Writing about artistry at work without real world examples runs the risk of becoming too conceptual and abstract. And it’s a far too easy target to look at those in fields we traditionally think of as artistic: painters, sculptors, writers, photographers, designers, the performing arts, and athletics. The vast majority of this blog’s audience, though, make their living doing none of those things.
The challenge is to find examples of non-“artists” who view more everyday work as art, who demonstrate some element of art in their work, either figuratively or literally.
One such example landed in my lap recently. I was perusing the various art, photography, and design sites I frequent, and I ran across a blog on NikonRumors featuring someone in Taiwan who was repairing old camera lenses, making them look new, and even painting them different colors. I’d never heard of such a thing, but I was immediately engaged. Here’s why.
There are two types of camera owners: Canon people and Nikon people. I’m a Nikon guy. Have been for decades. I bought a Nikon D90 digital SLR a few years ago for a family trip to Costa Rica. I bought a telephoto lens that cost more than double the camera body, a 70-200 mm lens with a F2.8 f-stop.
BUT, I’ve always loved the Canon off-white telephoto lenses. I don’t know why, I just do. The sports pros use them. They look cool. Nikon only makes black lenses. And you can’t put a Canon lens on a Nikon body. It wouldn’t be right anyway. So you’re stuck. Until now.
On a whim I followed the link to something called the Nikon Repair Center in Taiwan. (I’m certain it is not an official Nikon establishment.) Lo and behold, for a few hundred dollars, they would make my Nikon lens look like a Canon lens.
I decided to take a risk. I sent an email (email@example.com), asking how to proceed. Daniel (not his given name, obviously) wrote me back, giving me his address.
Now, sending off a nearly new $2500 lens to someone you don’t know in Taiwan who’s going to paint it a different color with only a blog and some photos to go on is just plain whack. There are so many moving parts and little bits on a camera lens, how anyone could paint one was beyond me. Maybe it was sheer curiosity and desire that drove me to my silliness…the left brain was definitely not engaged at this point.
Something about our email dialogue made me trust him. His English was hard to understand, but then, I had no Chinese language ability whatsoever. He asked me to send a picture of my lens first, for both our records, including the serial number. He truly wanted the business. He did not want any money up front. He sent necessary documentation. He gave explicit instructions for customs declarations. He would help me with shipping.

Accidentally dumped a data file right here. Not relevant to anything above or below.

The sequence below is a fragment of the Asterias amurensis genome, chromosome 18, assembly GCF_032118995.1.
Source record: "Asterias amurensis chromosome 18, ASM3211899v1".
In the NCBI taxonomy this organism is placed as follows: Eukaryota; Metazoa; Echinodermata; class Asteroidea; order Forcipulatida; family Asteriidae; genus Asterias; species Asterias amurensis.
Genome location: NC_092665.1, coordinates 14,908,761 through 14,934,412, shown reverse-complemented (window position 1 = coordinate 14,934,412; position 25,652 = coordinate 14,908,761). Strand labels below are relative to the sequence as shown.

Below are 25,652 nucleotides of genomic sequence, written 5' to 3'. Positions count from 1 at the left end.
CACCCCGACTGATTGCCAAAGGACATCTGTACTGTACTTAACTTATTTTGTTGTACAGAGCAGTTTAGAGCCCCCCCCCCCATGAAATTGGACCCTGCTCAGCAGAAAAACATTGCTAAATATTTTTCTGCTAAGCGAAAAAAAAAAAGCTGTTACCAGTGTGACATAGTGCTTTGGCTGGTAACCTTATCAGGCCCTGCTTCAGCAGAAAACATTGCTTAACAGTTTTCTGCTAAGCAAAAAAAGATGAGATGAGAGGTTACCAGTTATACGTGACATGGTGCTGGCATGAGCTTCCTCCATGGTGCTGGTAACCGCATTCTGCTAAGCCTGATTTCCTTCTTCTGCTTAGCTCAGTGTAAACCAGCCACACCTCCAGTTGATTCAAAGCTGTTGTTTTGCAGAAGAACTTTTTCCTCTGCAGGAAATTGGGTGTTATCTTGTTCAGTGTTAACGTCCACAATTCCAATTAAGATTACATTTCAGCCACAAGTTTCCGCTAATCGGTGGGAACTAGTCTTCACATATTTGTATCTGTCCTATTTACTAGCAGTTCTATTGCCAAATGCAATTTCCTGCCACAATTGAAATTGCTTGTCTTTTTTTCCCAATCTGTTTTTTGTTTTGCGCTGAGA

So I did it. I asked him to take pictures along the way so I could watch the process vicariously. I don’t think he understood me, but in any case he said no. Perhaps he did not want to share tradecraft secrets, like a magician, which I completely understand.
But Daniel is an artist…in such a tiny niche it’s hard to believe. And he’s an innovator, discovering an unmet and unvoiced need in the market. I cannot imagine how he did what he did. You have to me a master of masking tape to make sure paint only goes where it should. It must have taken days and levels of intricacy that escape me. And the kind of paint you use on a camera lens…how do you know what works? He must have experimented countless times, perfecting his craft.
My lens took a week to get there. I took him a week to do the work. It took two days to get back to me. He sent me photos, and I could tell he was happy with the outcome. And here it is. I’m ecstatic. I went over it with a magnifying glass. It’s flawless. I still don’t know how he did it.
If you know anyone crazy like me who wants to paint their cameras and lenses, send them to Daniel. He’s an artist at work. He takes lens repair to another level. His email again is firstname.lastname@example.org. His blog (in Chinese) is here. Tell him Matt sent you.
Let me know what you think of posts like these. If you like them, I’ll supplement my Artistry At Work series from time to time, to highlight real people who view their work as art. Some will actually use a brush, like Daniel, but most won’t.
As Jackson Pollock said, “When I say artist I don’t mean in the narrow sense of the word, but the man who is building things—creating, molding the earth. It’s all a big game of construction—some with a brush, some with a shovel, some choose a pen.”